If you are involved with planting seed or seedlings to regenerate native plants, there is almost certainly some information for you at the RNGR website,

Carrie Pike
USDA Forest Service, Northeast Area Regeneration Specialist & Adjunct Assistant Professor or

Analysis of Figured Wood at the Genome Level

By Dr. Shaneka Lawson, USDA Forest Service Plant Physiologist

Figure formation in hardwoods has long been thought of as either a curse or a delightful surprise. At the HTIRC, an effort to identify how figure is formed has been initiated. As a clarifying point, the figure being examined here is not tension wood, crotch wood, spalted wood, or burl wood sections.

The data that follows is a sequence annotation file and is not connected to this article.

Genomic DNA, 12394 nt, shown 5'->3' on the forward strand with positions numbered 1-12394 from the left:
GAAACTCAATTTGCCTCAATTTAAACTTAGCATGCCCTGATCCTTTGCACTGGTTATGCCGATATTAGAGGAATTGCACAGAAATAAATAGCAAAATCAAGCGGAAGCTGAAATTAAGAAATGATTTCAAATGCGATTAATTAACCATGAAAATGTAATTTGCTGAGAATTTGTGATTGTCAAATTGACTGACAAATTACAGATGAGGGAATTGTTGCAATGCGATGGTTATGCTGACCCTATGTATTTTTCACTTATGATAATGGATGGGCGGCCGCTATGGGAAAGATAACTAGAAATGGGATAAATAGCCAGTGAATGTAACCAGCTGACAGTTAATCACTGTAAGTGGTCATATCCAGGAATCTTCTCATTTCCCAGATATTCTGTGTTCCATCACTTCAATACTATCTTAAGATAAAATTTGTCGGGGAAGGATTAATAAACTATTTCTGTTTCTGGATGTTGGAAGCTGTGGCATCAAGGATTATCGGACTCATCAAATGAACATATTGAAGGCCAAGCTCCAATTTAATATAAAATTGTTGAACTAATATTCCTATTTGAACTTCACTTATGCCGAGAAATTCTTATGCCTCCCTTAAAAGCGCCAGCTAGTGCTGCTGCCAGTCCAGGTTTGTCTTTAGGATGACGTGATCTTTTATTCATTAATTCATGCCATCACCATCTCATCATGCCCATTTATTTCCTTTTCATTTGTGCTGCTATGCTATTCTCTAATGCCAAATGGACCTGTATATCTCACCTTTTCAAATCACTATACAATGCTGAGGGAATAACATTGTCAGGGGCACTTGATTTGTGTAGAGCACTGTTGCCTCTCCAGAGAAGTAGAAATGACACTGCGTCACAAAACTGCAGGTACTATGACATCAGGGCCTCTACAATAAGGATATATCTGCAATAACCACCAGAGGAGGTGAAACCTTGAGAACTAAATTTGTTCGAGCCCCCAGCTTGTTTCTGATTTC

The first species to be analyzed at the genome level within the HTIRC is the tropical hardwood tree Acacia koa. The primary goal is to determine what cues within the genome are being followed to induce the formation of figure. Wood RNA has been extracted, sequenced, and analyzed. To date, a number of genes have been shown to differ significantly (p < 0.01; p < .001) in expression between highly figured, lightly figured, and non-figured samples.

Figured Wood

Examples of some of the patterns of figure seen in Acacia koa and the products made from koa wood.